About that POSHAN scheme: The government launched POSHAN Abhiyaan in 2017 to improve nutrition among children, pregnant women and lactating mothers. Since then, the scheme has been clubbed with several other such schemes. But they have been poorly funded and implemented, according to Down To Earth:


  • Only 0.57% of the current budget has been allocated toward funding them—and the amount for child nutrition dropped by 18.5% compared to 2020-21. 
  • A 2020 government audit showed that only Rs 15.7 billion (1,570 crore) had been spent out of the approximately Rs 43 billion (4,300 crore) released under POSHAN Abhiyaan. 
  • The software developed for real-time tracking—cited by the government—has been a flop, and the portal has been defunct since September 2020. And only 551,270 of the 1,012,374 anganwadi centres are equipped with the software.


A 2020 survey: Last December, the government released the first phase results of the National Family Health Survey—with data from 17 states and five Union Territories. It revealed that numbers for child stunting, wasting and mortality are either higher or stagnant. Or to put it more simply: “children born between 2014 and 2019 (that is, 0 to 5 years of age) are more malnourished than the previous generation.” 


Worrying point to note: This data was collected in the second half of 2019—which does not account for the disastrous effects of the pandemic. And it does not include data from some of the biggest states such as Uttar Pradesh, Madhya Pradesh, Punjab and Jharkhand. Experts expect the second phase data on child malnutrition to be even worse.


The bottomline: The government has every right to challenge the numbers put out by any organisation. But how can it argue with its own ministry’s assessment?


Reading list

You can check out the Global Hunger Index’s India numbers here, and explanation of its methodology here. The Hindu has GHI’s response to the government’s criticism—and the government’s pushback. Indian Express offers an explainer on the 2020 NFHS data. Down To Earth has a good read on why we are failing to feed our children. The Print has two good reads: the role of caste in malnutrition, and the need for animal-sourced food.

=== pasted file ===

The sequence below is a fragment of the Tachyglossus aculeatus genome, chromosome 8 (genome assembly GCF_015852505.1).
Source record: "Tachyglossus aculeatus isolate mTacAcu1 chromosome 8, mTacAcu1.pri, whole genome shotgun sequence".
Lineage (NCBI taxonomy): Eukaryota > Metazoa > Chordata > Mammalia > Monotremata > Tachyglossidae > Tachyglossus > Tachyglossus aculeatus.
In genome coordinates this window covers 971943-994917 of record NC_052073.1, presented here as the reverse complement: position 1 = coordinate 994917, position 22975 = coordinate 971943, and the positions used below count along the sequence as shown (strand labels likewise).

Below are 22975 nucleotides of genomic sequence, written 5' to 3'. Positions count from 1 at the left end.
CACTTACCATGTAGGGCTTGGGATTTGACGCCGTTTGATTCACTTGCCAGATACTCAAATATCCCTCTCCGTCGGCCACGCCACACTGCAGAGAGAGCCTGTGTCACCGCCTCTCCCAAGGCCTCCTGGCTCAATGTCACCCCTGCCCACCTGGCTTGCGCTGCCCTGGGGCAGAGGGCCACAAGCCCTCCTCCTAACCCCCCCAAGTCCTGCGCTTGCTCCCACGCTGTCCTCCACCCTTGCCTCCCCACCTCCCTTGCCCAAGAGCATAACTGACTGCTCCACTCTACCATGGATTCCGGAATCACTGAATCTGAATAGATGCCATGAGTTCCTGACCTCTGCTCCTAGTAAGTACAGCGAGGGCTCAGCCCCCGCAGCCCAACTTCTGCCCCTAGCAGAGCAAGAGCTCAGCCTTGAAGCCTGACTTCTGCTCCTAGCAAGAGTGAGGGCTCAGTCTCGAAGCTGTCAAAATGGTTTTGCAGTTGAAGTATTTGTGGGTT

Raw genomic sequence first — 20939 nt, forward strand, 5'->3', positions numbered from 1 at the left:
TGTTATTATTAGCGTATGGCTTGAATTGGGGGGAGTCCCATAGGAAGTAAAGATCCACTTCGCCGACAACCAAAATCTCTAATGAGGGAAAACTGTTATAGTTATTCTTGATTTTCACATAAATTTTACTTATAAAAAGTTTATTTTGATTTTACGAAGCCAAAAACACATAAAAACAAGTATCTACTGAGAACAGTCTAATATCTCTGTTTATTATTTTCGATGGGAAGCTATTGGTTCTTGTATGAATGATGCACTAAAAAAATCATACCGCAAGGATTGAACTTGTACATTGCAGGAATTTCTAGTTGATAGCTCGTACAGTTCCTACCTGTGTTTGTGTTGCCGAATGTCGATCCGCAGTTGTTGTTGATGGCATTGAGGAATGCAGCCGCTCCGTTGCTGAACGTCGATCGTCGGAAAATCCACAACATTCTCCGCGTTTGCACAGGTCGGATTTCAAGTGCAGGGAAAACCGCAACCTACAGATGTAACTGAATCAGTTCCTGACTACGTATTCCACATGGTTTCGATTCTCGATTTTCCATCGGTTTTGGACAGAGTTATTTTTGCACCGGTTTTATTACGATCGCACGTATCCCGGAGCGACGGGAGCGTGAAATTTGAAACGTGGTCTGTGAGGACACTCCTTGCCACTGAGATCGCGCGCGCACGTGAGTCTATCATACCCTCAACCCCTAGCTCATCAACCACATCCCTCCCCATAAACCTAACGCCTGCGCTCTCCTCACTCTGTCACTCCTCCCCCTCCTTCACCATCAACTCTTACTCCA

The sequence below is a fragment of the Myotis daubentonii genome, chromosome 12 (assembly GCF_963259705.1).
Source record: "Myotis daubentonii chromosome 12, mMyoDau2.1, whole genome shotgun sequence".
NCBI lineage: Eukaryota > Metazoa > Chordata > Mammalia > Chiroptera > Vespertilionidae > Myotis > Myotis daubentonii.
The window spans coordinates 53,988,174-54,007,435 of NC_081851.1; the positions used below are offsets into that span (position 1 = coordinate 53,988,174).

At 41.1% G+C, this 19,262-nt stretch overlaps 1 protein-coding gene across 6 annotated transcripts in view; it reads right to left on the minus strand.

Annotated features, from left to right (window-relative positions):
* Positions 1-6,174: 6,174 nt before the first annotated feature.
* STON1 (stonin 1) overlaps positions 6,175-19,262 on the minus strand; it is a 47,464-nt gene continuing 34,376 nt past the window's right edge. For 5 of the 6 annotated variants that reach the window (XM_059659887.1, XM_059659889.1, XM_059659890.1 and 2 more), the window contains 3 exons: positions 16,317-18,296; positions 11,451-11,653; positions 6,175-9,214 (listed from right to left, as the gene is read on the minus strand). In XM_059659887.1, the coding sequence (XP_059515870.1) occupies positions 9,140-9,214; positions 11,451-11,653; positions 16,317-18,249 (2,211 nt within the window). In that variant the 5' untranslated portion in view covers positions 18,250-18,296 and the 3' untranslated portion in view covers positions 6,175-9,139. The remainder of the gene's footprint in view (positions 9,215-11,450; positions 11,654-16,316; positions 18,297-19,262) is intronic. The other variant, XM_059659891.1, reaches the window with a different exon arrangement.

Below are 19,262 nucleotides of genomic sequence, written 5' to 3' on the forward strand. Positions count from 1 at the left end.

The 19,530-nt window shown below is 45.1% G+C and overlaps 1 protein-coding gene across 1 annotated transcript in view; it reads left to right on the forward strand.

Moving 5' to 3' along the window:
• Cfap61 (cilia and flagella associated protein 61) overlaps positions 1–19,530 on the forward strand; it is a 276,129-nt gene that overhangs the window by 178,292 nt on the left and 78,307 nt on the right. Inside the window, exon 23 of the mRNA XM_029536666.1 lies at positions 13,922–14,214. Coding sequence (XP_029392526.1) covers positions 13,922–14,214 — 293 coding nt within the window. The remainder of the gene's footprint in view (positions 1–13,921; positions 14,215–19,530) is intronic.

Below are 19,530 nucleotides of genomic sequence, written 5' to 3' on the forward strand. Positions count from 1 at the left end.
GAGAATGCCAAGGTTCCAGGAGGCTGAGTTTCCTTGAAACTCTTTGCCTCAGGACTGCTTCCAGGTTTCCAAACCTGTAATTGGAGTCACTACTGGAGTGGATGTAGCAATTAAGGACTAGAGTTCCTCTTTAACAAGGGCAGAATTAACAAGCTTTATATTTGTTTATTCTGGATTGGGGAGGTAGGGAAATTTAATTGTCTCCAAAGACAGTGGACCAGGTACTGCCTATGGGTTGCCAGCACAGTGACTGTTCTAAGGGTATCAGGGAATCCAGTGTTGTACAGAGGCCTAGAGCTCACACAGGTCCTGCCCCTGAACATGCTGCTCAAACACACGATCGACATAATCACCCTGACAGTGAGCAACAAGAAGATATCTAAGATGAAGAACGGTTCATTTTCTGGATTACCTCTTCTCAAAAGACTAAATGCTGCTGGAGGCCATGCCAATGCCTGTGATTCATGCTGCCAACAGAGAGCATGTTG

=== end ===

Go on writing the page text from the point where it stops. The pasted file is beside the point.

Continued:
Headlines that matter

An unexpected disease outbreak

Doctors in the US say that teenage girls are developing ‘movement disorders’—tic-like symptoms like physical jerking movements and verbal outbursts. These young women already suffer from anxiety and depression—and have been watching TikTok influencers who claim to have Tourette syndrome, and display similar symptoms. As a result, their psychological stress is now showing up in this bizarre, imitative disorder. (Wall Street Journal)

Quran Majeed nixed in China

Apple has quietly deleted Quran Majeed—one of the world’s most popular Quran apps used by millions of Muslims—likely under pressure from Beijing. When asked for a response, the company said: “We're required to comply with local laws, and at times there are complex issues about which we may disagree with governments.” (BBC News)


A prize-winning shocker

The €1m Planeta prize—the world’s highest paying literary award—was won by a Spanish woman author Carmen Mola, a pseudonym for a professor. Or so everyone thought—and she was dubbed as the Spanish Elena Ferrante. Turns out Carmen Mola is actually the fake name used by three middle-aged men. All three are TV script writers who have worked on Spanish shows such as ‘On Duty Pharmacy’, ‘Central Hospital’ and ‘No Heaven Without Breasts’. Yes, you read that right. (Financial Times)


In today’s edition

Sanity Break

  • ICYMI Adele released the first song from her highly anticipated album ‘30’


Smart & Curious

  • The bizarre fashionista obsession with the ‘nap dress’
  • How social media has reshaped our relationship with death and mourning
  • The only Goan food store in Karachi
  • Why do we easily believe ‘outlandish’ theories?